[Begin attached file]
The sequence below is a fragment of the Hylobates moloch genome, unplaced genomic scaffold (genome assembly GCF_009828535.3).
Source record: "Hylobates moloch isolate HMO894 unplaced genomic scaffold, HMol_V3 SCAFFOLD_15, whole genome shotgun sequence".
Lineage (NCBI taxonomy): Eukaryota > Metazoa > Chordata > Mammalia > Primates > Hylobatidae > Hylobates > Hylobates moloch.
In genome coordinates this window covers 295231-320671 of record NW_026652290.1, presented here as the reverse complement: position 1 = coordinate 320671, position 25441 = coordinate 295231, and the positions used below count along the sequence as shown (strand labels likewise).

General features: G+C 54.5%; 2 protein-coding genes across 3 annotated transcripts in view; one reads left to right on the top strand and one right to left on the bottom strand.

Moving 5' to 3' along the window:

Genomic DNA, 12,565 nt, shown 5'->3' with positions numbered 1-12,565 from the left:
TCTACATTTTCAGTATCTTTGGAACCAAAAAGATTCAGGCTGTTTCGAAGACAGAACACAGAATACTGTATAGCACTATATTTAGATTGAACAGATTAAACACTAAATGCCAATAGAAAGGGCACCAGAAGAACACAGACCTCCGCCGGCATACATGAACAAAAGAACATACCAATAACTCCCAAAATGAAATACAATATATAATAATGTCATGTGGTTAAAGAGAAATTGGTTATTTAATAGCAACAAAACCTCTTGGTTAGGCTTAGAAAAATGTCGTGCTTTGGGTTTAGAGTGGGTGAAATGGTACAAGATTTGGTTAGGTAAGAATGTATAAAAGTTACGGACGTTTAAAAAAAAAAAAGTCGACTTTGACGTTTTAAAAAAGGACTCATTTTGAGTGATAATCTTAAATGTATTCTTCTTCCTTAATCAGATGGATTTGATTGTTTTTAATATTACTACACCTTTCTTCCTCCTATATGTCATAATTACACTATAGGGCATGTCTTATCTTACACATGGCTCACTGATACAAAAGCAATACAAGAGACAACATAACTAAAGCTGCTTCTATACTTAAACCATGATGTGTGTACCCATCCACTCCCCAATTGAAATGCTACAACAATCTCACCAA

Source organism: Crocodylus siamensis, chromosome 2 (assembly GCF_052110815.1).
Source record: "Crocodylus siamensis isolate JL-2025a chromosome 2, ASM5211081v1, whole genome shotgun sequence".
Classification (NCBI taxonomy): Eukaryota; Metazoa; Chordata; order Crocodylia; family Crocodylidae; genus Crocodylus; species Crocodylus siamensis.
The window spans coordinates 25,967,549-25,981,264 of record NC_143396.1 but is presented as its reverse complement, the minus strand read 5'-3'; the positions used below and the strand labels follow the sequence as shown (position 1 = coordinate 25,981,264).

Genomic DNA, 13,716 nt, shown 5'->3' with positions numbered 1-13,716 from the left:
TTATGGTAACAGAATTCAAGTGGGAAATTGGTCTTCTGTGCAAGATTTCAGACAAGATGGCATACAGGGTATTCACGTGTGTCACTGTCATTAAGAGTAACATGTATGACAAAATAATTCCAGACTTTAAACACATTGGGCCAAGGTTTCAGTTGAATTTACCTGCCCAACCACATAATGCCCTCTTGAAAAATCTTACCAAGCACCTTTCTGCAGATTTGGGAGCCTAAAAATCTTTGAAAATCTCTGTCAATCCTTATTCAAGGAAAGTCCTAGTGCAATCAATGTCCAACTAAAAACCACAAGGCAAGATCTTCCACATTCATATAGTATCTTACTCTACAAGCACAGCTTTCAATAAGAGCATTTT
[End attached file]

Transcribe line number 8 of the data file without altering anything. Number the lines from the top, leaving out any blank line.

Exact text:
TCTACATTTTCAGTATCTTTGGAACCAAAAAGATTCAGGCTGTTTCGAAGACAGAACACAGAATACTGTATAGCACTATATTTAGATTGAACAGATTAAACACTAAATGCCAATAGAAAGGGCACCAGAAGAACACAGACCTCCGCCGGCATACATGAACAAAAGAACATACCAATAACTCCCAAAATGAAATACAATATATAATAATGTCATGTGGTTAAAGAGAAATTGGTTATTTAATAGCAACAAAACCTCTTGGTTAGGCTTAGAAAAATGTCGTGCTTTGGGTTTAGAGTGGGTGAAATGGTACAAGATTTGGTTAGGTAAGAATGTATAAAAGTTACGGACGTTTAAAAAAAAAAAAGTCGACTTTGACGTTTTAAAAAAGGACTCATTTTGAGTGATAATCTTAAATGTATTCTTCTTCCTTAATCAGATGGATTTGATTGTTTTTAATATTACTACACCTTTCTTCCTCCTATATGTCATAATTACACTATAGGGCATGTCTTATCTTACACATGGCTCACTGATACAAAAGCAATACAAGAGACAACATAACTAAAGCTGCTTCTATACTTAAACCATGATGTGTGTACCCATCCACTCCCCAATTGAAATGCTACAACAATCTCACCAA